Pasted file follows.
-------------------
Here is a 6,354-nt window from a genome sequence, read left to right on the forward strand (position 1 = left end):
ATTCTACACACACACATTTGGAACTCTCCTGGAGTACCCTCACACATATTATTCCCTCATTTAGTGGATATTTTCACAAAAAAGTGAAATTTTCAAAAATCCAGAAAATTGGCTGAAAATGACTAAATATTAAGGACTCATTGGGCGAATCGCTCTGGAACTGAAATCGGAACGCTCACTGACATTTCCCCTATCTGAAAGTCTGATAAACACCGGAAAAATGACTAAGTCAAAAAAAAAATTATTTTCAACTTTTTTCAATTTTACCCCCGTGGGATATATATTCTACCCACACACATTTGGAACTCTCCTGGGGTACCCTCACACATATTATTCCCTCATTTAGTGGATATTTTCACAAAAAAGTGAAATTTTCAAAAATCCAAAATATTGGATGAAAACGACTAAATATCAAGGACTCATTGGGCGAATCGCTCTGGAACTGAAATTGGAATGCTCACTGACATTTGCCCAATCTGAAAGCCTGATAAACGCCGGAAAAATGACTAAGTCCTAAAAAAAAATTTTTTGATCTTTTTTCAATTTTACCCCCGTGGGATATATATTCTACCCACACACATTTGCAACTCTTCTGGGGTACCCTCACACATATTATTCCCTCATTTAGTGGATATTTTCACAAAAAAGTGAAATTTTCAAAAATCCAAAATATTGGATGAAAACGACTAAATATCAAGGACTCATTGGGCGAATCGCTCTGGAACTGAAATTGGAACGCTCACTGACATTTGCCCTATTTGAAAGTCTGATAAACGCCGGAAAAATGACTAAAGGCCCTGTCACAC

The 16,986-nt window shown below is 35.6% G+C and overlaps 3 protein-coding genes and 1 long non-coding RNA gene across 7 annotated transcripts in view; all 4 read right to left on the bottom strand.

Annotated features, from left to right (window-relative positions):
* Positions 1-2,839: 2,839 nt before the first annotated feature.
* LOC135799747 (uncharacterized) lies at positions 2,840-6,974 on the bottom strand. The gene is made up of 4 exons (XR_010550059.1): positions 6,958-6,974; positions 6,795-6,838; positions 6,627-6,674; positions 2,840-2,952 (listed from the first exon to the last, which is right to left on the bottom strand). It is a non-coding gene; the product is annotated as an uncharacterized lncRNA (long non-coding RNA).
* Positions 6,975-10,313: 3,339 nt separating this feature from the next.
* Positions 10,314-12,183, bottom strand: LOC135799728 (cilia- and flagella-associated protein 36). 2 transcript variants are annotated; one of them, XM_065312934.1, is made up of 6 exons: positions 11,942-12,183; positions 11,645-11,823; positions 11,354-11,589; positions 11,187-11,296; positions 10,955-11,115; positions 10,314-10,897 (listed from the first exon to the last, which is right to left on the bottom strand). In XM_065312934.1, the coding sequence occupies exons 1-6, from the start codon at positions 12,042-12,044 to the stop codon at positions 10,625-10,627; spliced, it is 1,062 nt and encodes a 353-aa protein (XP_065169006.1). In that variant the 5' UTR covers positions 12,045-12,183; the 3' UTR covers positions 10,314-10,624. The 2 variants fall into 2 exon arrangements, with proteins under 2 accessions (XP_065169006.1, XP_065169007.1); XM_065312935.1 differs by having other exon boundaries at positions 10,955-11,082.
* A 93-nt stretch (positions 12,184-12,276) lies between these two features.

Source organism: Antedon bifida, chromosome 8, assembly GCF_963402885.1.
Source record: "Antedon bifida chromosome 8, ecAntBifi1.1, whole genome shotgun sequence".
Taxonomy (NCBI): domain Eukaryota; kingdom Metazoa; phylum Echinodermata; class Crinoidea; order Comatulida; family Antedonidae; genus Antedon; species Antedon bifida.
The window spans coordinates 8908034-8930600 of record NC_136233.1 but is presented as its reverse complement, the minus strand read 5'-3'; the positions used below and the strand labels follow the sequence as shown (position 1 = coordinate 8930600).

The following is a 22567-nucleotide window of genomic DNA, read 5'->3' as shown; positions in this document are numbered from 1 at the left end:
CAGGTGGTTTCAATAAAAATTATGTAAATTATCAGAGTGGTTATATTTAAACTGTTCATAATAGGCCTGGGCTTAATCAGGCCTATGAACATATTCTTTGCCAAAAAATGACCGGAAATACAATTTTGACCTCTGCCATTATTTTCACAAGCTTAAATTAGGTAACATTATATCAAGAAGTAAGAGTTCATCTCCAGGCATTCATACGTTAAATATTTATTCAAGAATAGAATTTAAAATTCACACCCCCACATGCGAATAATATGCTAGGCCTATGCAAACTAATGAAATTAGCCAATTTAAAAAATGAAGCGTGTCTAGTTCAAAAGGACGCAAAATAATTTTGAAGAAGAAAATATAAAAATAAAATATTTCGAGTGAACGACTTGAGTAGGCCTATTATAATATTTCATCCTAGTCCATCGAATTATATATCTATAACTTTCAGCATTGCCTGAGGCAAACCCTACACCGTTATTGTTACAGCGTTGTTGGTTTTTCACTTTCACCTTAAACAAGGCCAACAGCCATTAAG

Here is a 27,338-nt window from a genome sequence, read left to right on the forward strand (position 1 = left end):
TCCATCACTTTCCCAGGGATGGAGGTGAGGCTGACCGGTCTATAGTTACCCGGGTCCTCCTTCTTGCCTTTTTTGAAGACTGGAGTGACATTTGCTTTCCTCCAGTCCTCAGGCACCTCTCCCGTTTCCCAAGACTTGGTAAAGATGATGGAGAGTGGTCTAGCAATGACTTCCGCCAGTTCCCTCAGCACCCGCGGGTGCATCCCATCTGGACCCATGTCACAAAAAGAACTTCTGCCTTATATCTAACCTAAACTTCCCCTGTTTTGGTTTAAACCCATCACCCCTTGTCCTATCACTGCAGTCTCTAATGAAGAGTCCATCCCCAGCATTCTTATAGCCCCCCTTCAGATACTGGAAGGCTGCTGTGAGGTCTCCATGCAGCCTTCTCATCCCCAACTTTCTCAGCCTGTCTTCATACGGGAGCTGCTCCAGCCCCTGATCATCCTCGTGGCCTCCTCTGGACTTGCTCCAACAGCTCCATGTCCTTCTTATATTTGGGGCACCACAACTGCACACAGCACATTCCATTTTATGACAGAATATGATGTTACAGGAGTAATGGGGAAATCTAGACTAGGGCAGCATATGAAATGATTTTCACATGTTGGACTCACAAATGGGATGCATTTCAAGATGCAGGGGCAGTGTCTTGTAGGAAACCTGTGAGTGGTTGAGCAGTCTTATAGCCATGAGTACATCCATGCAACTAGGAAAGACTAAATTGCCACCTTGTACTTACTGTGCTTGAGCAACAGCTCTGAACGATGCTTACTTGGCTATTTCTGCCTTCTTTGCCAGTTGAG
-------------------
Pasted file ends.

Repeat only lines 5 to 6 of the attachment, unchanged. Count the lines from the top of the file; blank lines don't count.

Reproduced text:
* Positions 1-2,839: 2,839 nt before the first annotated feature.
* LOC135799747 (uncharacterized) lies at positions 2,840-6,974 on the bottom strand. The gene is made up of 4 exons (XR_010550059.1): positions 6,958-6,974; positions 6,795-6,838; positions 6,627-6,674; positions 2,840-2,952 (listed from the first exon to the last, which is right to left on the bottom strand). It is a non-coding gene; the product is annotated as an uncharacterized lncRNA (long non-coding RNA).